Jeremy Lin Recalls Mom's Sacrifice for His Basketball Dream

Photo: (Photo : Getty Images: Matthew Stockman / Staff)

NBA star Jeremy Lin reflects on how his mother secretly assisted him in bringing "Linsanity" to the league.

The 32-year-old and single basketball champ Jeremy Lin was only trying to make his hoop dreams come true long before making a name for himself in the NBA and ushered in the age of "Linsanity" on the court. And he proudly shared that he couldn't have done it without his mother's extraordinary sacrifice.

Jeremy Lin visited one of the famous long-running TV shows in the country, "The Ellen DeGeneres Show," on Tuesday, April 6, for an interview. He spoke about the sacrifices of his parents' journeys that began before he was born and made to get him to where he is now.

Lin also shared that his parents had a tough life trying to learn the English language, given that they are both Asian. But lo and behold, they made the best of the situation, marrying and beginning a family of their own. 

In the 1970s, his father, Gie-Ming, met Shirley, a fellow Taiwanese emigrant, at Old Dominion University in Virginia, after arriving in the United States. He narrated to his relatives that his father's siblings in Taiwan all dropped out of school and went straight to get jobs.

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Still, even as things changed, they never became easy. They also had their fair share of discrimination. "We were playing in a basketball game when I was in sixth grade, and we were playing against some people from Southern California," the 32-year-old said to DeGeneres.

"That's when they were like, 'Go back to China!'" says the narrator. You're a Chinese import,' and other nonsense. On the stand, I still felt like it didn't matter - that color didn't matter, that skin didn't matter. It was all about who could and couldn't play. I was taken aback and said to myself, "Oh, wow." Even during a basketball game, people still look at me differently.'   

Unfortunately, the recent increase in hate crimes and lethal violence against the AAPI group members has only served as a reminder that many people still see and behave through the racist prism. Lin, on the other hand, is still hopeful about the future of Asian Americans.

Jeremy Lin combines "understanding what we're up against" with "the hope of seeing so many people genuinely mobilizing" to make a difference, amid the "systemic and multigenerational" obstacles that contribute to the anti-Asian hatred that the world is experiencing.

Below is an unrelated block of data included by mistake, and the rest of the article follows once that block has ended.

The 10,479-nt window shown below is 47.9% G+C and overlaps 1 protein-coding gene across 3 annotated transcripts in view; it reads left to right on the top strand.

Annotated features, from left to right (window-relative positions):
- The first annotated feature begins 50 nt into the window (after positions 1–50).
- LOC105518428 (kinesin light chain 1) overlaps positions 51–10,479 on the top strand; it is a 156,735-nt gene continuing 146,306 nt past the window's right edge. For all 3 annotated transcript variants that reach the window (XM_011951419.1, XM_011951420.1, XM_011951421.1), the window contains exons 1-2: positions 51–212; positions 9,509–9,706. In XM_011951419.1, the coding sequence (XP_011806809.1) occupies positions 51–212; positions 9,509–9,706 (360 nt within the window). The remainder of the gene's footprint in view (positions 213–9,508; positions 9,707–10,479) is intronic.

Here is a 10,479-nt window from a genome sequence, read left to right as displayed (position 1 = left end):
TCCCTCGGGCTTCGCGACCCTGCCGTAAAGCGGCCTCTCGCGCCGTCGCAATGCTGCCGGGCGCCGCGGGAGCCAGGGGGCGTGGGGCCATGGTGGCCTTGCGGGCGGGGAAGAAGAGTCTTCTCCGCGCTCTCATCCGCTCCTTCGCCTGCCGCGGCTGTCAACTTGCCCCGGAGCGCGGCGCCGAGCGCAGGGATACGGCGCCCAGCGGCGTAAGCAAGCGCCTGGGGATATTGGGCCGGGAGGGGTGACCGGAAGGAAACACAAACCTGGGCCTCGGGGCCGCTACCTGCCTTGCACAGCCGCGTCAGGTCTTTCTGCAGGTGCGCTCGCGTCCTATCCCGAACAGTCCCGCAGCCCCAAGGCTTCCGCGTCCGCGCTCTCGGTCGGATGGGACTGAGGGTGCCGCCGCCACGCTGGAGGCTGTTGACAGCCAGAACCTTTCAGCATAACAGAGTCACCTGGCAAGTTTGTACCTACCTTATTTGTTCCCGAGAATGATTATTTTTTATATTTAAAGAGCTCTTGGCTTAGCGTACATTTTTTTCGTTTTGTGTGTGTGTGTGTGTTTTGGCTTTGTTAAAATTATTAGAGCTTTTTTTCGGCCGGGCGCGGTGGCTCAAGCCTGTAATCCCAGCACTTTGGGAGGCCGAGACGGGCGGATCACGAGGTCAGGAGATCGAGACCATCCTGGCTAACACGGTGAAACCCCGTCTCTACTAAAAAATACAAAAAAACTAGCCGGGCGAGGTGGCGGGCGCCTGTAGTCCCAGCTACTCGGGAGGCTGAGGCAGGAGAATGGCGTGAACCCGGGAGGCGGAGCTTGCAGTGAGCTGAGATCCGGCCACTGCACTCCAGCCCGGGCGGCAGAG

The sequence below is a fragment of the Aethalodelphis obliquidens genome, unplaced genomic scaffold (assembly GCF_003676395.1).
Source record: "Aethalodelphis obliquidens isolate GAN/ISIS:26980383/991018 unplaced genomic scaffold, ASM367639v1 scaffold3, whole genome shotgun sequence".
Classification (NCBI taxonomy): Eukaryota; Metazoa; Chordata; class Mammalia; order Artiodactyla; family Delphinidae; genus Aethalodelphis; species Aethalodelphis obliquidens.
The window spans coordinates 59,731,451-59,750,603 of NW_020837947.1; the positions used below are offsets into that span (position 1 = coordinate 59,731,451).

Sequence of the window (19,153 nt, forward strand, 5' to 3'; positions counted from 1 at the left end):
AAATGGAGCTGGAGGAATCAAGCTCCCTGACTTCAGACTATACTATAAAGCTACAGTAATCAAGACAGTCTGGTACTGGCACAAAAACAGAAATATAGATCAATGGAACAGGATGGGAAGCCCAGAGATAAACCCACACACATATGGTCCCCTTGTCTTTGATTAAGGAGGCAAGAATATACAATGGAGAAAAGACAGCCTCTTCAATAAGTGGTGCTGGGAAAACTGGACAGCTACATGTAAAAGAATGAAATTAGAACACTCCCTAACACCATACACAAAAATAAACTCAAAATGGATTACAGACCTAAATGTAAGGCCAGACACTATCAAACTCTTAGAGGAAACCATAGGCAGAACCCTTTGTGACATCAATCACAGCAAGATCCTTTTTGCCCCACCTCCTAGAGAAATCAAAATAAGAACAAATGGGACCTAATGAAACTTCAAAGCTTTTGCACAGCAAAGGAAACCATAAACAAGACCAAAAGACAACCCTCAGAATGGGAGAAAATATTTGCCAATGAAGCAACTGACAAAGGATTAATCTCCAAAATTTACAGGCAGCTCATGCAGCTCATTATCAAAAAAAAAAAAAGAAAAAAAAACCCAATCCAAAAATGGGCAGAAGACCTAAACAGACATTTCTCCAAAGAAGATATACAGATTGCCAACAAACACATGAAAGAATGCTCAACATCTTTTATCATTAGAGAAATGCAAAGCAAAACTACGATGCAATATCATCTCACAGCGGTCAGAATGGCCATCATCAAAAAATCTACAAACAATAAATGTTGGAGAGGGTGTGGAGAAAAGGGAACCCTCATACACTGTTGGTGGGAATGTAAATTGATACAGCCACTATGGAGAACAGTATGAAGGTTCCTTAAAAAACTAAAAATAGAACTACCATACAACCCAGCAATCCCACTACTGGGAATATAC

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Linsanity: A Basketball Journey

"The craziest story is that after I graduated from Harvard, I decided to try a professional basketball career," Lin explained. "At the moment, my mother realized I wasn't eating until I was complete because I was trying to save money for us - tuition and all." But his mother couldn't stand it any longer.

I'm going to give you two years to pursue your basketball dreams, she said. Don't be concerned about money. He remembered her saying, "I've got some money."

The encouragement gave him the push he needed to realize his dream of being a basketball superstar. However, he was unaware of the whole story behind the raise.

She didn't tell me until recently that the money came from her 401(k). She didn't tell me at the time because she feared I wouldn't consider it or because she was a wonderful mother. That was just a little peek into my parents' struggle to have a chance for my brothers and me."

READ MORE: Viral Video: Dad Regrets Blocking His Son's Shots to Shoot a Ball

"We were playing in a basketball game when I was in sixth grade, and we were playing against some people from Southern California," the 32-year-old said to DeGeneres. "That's when they were like, 'Go back to China!'" says the narrator. You're a Chinese import,' and other nonsense.

On the stand, I still felt like it didn't matter - that color didn't matter, that skin didn't matter. It was all about who could and couldn't play. I was taken aback and said to myself, "Oh, wow." Even during a basketball game, people still look at me differently.'   

Unfortunately, the recent increase in hate crimes and lethal violence against the AAPI group members has only served as a reminder that many people still see and behave through the racist prism. Lin, on the other hand, is still hopeful about the future of Asian Americans.

Lin combines "understanding what we're up against" with "the hope of seeing so many people genuinely mobilizing" to make a difference, amid the "systemic and multigenerational" obstacles that contribute to the anti-Asian hatred that the world is experiencing.

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